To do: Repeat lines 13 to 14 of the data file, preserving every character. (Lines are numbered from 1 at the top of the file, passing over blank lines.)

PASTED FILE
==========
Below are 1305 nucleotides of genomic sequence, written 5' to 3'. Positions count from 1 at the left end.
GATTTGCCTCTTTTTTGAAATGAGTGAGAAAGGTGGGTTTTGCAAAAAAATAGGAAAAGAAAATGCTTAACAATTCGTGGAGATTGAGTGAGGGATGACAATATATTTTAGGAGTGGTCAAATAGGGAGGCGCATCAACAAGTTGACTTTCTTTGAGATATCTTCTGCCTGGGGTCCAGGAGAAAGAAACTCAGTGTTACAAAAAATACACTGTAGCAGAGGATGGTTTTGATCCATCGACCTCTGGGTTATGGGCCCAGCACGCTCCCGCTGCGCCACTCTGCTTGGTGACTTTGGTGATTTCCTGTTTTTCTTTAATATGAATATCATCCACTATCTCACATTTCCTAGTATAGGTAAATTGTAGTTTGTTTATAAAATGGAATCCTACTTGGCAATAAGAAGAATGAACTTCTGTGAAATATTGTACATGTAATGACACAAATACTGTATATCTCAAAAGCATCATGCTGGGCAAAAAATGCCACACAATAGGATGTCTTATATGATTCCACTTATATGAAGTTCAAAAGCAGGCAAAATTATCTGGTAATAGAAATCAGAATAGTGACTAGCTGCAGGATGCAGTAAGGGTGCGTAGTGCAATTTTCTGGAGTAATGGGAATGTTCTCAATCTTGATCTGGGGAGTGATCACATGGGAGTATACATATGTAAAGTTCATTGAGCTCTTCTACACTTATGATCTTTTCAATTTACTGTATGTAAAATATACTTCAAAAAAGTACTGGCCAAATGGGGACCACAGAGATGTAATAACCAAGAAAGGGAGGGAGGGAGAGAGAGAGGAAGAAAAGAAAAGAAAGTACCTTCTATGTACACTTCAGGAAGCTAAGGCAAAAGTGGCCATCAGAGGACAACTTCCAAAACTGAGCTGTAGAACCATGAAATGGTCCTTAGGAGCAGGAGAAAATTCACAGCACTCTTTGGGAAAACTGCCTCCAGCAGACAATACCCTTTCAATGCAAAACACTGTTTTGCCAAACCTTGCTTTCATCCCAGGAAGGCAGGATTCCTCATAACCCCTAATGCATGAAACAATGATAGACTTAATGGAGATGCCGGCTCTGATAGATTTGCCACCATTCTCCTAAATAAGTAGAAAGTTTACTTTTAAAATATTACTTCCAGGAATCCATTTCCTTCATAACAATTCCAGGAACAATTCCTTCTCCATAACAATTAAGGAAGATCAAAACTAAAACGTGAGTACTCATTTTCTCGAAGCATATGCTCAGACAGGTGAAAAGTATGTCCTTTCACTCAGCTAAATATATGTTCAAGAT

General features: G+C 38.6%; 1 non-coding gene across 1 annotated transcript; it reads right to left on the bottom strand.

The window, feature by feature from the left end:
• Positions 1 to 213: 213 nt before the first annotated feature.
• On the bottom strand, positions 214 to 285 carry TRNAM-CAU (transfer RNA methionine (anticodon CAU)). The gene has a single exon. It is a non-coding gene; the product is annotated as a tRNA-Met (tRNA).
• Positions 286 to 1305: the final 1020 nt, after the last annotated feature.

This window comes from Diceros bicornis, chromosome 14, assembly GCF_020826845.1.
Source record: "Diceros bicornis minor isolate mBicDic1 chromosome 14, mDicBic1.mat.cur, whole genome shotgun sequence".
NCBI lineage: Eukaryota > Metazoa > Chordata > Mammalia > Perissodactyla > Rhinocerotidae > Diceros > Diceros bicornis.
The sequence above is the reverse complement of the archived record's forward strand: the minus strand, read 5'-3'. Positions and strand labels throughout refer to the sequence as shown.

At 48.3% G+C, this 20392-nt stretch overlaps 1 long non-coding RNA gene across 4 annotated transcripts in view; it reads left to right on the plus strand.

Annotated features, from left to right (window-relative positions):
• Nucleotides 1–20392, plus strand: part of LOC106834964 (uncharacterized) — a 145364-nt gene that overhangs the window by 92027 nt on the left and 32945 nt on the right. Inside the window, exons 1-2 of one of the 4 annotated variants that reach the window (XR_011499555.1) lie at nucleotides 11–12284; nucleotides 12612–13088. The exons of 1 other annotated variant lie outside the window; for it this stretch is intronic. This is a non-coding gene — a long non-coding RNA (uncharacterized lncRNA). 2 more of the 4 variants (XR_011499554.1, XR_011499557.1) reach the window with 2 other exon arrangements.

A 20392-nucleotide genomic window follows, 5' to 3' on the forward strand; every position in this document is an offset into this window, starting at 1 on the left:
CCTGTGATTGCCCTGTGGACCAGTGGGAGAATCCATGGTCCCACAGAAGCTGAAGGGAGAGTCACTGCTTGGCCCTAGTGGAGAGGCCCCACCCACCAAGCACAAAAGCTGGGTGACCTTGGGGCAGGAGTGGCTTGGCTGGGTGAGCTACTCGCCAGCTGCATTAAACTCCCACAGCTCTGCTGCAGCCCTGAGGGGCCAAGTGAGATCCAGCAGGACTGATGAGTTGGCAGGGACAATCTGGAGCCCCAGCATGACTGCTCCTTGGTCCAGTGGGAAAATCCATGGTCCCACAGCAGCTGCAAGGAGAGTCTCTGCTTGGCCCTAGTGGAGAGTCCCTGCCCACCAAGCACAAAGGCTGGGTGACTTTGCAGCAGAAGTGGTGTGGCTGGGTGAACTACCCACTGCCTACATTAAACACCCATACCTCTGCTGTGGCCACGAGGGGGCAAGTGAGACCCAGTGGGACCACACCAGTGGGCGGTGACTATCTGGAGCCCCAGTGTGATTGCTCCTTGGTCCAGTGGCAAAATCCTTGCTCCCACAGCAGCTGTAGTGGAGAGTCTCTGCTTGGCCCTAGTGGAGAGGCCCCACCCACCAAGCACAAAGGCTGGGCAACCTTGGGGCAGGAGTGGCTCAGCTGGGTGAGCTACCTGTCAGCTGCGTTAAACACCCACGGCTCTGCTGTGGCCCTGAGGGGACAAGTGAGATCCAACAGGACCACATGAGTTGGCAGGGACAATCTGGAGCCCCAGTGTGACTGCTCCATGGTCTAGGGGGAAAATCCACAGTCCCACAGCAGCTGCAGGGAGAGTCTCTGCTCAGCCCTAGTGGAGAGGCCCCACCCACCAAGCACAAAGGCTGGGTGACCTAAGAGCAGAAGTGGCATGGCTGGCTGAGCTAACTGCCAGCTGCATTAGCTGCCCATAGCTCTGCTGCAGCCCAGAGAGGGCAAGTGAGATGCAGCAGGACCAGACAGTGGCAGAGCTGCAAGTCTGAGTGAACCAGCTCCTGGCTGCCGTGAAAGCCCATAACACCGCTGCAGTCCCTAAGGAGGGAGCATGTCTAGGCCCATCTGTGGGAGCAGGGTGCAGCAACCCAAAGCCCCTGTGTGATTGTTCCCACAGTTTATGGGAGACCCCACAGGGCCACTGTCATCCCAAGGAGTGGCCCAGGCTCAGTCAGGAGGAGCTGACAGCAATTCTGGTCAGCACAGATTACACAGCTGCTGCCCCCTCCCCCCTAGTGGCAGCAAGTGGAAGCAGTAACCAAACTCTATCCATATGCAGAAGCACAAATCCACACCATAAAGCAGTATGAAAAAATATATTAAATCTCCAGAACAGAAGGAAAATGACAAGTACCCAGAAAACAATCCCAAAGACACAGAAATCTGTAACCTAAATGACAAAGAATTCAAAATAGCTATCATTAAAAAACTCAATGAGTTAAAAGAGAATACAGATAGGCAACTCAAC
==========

Annotated features, from left to right (window-relative positions):
• Nucleotides 1–20392, plus strand: part of LOC106834964 (uncharacterized) — a 145364-nt gene that overhangs the window by 92027 nt on the left and 32945 nt on the right. Inside the window, exons 1-2 of one of the 4 annotated variants that reach the window (XR_011499555.1) lie at nucleotides 11–12284; nucleotides 12612–13088. The exons of 1 other annotated variant lie outside the window; for it this stretch is intronic. This is a non-coding gene — a long non-coding RNA (uncharacterized lncRNA). 2 more of the 4 variants (XR_011499554.1, XR_011499557.1) reach the window with 2 other exon arrangements.